Introducing the new 2014-2015 season!|
Artistic Director Harry Bicket is delighted to welcome you to a new season full of musical highlights! "Although I conduct many orchestras and opera houses around the world, I always relish returning to The English Concert, which I consider my musical and spiritual home. The talent, energy and passion I encounter with the musicians of this orchestra is unique."†
Il caro Sassone LIVE in concert|
The English Concert returned to Wigmore Hall on 21 May to perform music by two giants of the high Baroque - Handel and Vivaldi. One of the great Handelians of our day, soprano Lucy Crowe sung two of the composer's Italian cantatas alongside arias from his early Venetian opera "Agrippina". And virtuoso period-violinist Simon Standage played four concertos from Vivaldi's 1725 opus 8 set - otherwise known as "The Four Seasons". Click on the link below to listen to the concert LIVE!*†
*available for download until 28 May.
Announcing the first English Concert American fellowships!|
The first of its kind Grant for gifted Early Music Performers
The English Concert in America (TECA), the US-based non-profit organization supporting the Stateside activities of The English Concert, has announced the inaugural TECA Fellowship, an annual grant and opportunity for professional training and experience, that will be awarded to a select number of graduates in the field of historical performance who have demonstrated exceptional talent and musical growth.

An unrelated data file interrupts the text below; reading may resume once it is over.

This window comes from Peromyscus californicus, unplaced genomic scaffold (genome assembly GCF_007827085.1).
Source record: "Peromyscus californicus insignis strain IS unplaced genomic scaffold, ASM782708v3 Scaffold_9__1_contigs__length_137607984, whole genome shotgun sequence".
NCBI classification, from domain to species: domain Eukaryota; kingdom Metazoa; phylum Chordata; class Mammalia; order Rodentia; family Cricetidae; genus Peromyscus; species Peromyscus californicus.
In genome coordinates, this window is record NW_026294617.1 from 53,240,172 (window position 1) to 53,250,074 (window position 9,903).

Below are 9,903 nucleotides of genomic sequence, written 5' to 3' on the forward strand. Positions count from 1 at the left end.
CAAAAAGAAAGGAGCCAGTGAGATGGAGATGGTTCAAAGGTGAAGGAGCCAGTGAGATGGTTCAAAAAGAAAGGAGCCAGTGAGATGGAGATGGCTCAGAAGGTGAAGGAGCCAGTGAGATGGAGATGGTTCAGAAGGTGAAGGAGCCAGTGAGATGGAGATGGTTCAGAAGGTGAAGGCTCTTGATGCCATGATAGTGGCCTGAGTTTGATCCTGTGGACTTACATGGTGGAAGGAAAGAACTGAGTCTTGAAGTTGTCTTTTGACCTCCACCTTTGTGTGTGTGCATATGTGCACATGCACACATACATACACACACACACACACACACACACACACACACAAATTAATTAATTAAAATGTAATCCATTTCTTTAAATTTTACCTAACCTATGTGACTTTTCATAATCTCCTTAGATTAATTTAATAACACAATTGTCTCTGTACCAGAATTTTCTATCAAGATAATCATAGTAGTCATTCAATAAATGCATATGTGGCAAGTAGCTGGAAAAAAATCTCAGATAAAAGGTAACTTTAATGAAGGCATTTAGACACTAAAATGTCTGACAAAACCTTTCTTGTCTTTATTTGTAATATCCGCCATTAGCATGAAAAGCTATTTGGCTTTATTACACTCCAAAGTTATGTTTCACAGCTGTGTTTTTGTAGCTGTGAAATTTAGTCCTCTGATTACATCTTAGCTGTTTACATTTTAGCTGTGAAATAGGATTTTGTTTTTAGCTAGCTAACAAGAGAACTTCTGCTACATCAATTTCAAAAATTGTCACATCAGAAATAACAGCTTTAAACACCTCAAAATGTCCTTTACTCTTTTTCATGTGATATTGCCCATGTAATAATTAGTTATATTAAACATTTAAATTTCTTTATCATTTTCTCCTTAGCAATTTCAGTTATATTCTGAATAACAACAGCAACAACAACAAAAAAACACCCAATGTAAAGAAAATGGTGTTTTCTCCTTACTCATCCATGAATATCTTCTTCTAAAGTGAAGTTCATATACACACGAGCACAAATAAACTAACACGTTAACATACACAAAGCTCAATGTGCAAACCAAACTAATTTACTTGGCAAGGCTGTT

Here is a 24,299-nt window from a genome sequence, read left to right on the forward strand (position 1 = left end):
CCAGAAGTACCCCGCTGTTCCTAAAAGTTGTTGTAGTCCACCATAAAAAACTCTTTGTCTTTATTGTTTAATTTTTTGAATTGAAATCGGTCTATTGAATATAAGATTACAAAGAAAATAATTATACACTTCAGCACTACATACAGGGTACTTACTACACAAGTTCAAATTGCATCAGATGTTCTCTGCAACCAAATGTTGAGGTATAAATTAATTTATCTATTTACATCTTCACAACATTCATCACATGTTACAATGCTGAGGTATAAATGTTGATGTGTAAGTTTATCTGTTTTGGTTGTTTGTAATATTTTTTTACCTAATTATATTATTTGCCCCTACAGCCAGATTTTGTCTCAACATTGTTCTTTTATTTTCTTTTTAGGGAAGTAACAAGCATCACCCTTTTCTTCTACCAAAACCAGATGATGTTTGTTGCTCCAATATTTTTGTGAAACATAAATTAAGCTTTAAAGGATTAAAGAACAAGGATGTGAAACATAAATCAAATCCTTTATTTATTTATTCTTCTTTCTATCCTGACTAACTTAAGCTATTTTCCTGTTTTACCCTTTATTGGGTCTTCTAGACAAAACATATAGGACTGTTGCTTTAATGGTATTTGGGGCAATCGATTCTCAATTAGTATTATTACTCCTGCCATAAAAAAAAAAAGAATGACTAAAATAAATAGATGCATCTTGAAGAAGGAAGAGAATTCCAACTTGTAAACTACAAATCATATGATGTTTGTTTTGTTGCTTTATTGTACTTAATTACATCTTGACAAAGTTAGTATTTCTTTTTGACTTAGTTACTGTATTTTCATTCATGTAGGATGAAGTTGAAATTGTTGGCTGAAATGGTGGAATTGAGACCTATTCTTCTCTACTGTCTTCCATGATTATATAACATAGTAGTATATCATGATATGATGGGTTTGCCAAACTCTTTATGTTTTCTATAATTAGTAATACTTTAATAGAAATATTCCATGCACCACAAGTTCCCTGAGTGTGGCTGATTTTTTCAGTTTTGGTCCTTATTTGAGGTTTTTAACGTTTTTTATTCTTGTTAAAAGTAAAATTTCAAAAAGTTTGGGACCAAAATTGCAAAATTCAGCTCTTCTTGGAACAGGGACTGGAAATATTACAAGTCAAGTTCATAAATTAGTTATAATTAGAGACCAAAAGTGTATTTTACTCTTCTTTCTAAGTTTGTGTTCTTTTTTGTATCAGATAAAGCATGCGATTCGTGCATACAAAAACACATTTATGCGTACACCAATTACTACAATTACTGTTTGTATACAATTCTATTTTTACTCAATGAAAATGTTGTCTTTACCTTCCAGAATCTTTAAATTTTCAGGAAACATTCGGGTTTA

Listen: The English Concert live at Carnegie Hall!|
Last month, Artistic Director Harry Bicket and The English Concert came to Carnegie Hall for the latest installment in our Handel project—the rarely heard oratorio Theodora.
Listen to hear that performance featuring an all-star lineup of soloists: soprano Dorothea Röschmann, mezzo-soprano Sarah Connolly, countertenor David Daniels, tenor Kurt Streit and bass-baritone Neal Davies.
On choral duties is the Choir of Trinity Wall Street led by Julian Wachner.
THEODORA 'Flawless and Uplifting!'|
Considering the flop of his oratorio Theodora in 1750, Handel wryly observed, ‘the Jews will not come to it because it is a Christian story, and the ladies will not come because it is a virtuous one’.
And for 240 years it remained in the shadows, only acquiring its present popularity thanks to Peter Sellarsí inspired Glyndebourne production starring the late great Lorraine Hunt Lieberson in 1996. And as a celebration of religious tolerance and freedom of thought, it does indeed lack the lurid glamour of most Baroque tragedy: the passions which drive it have a glowing inwardness, as does Handelís music.
News 1 - 5 of 10
First | Prev. | 1 2 | Next | Last